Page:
My admiration of the work and presentation skills of Hans Rosling is well known. Rosling is the master of presenting vast data sets in an entertaining, inspiring and educational way.
He’s also the creator of the Gapminder tools which provide stunning visualisations of those datasets.
This week, TED released the sixth TED Talk given by Rosling. (My admiration of TED is probably even more well known). In this presentation Rosling uses what he amusingly terms ‘Analogue’ presentation techniques (TED terms it ‘colorful new data display technology’!) to tell the main part of his story – a technique well known to Sunday School or Primary School teachers desperately trying to keep children entertained and in the process hopefully provide them with some visuals to remember an important truth.
Click to Play the video below.
The story is about Population Growth and it’s relationship to infant mortality rates. His hypothosis is that the only way to control world population explosion is to focus on improving child survival rates. Perhaps something many of us would have assumed. But the beauty of Rosling’s work is that it provides a wonderfully engaging story to describe the situation – using, of all things, Ikea boxes!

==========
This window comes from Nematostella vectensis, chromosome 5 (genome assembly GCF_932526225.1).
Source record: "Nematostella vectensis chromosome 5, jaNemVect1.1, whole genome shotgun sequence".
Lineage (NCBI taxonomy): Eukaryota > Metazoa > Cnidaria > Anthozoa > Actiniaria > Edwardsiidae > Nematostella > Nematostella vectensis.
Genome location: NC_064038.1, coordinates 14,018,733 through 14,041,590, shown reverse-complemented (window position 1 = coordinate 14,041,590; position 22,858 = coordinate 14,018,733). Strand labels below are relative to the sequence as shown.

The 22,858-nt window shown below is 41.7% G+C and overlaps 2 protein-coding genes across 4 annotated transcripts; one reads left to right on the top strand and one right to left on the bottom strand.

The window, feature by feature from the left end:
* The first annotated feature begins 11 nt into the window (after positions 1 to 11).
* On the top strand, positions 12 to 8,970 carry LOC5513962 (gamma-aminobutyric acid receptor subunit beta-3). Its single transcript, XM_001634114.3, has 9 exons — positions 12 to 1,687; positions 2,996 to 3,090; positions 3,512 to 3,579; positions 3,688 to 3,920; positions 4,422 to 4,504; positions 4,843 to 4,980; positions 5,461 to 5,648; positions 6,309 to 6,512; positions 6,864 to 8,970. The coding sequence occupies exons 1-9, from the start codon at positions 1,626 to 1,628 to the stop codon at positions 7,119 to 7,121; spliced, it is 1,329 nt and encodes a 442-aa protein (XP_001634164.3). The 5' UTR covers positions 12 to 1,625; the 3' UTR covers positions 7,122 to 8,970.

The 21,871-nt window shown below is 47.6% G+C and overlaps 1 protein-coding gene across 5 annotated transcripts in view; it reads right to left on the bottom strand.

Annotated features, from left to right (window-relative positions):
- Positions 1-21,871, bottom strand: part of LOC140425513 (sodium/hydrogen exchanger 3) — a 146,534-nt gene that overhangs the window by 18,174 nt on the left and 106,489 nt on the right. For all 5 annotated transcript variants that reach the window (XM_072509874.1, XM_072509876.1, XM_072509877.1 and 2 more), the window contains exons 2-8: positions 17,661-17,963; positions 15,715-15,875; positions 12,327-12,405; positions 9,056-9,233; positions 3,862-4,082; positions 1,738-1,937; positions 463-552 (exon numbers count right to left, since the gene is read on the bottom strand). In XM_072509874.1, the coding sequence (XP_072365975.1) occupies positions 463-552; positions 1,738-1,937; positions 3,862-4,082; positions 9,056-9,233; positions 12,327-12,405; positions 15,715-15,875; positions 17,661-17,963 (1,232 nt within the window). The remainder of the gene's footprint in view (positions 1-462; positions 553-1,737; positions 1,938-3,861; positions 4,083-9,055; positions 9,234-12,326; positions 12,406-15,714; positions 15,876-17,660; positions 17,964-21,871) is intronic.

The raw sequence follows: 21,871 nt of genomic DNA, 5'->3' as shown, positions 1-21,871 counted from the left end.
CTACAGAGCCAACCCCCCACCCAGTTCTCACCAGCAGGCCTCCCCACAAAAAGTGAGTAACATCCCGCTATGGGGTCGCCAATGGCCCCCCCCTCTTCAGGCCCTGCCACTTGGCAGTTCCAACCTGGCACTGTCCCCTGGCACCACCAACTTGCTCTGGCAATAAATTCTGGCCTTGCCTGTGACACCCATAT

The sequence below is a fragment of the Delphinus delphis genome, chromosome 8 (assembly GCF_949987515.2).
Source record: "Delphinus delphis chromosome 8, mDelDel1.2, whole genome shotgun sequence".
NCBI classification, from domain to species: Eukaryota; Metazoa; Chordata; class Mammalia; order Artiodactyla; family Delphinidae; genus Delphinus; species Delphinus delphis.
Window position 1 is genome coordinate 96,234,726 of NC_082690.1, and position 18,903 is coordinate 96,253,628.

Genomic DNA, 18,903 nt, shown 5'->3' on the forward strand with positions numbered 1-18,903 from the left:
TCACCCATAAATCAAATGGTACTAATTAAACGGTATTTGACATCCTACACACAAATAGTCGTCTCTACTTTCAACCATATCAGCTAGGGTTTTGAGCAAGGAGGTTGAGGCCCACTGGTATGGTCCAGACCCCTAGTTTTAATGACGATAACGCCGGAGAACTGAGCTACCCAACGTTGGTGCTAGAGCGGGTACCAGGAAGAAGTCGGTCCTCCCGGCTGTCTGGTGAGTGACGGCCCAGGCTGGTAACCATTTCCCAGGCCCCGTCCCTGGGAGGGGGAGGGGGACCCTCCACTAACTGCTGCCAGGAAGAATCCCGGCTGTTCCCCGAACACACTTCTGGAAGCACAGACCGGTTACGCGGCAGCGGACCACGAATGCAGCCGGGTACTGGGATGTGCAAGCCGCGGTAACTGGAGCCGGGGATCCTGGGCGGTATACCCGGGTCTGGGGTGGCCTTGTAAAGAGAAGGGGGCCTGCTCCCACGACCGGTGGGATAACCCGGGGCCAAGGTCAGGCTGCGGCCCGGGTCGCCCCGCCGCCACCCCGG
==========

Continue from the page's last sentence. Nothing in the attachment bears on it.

But it also uses ‘old time digital’ technology to provide the facts in a stunning visualisation. No PowerPoints. No bullet points. No wordy descriptions.
I love this presentation! I have images of boxes and shoes and cars and airplanes in my head right now. I will remember them, and this talk because of them. I was entertained, amused, intrigued and finally moved to want to make a difference. All from a ten minute talk … and there were no bullet points! Not one!
Once again proof that they key to a great presentation is knowing the story and finding interesting visuals to back up the story – not the other way around.
Other Highly recommended talks talks by Hans Rosling:
- Asia’s rise — how and when
- Let my dataset change your mindset
- The best stats you’ve ever seen
- HIV: New facts and stunning data visuals
- New insights on poverty
(Video Stills from Presentation Zen review – thanks Garr!)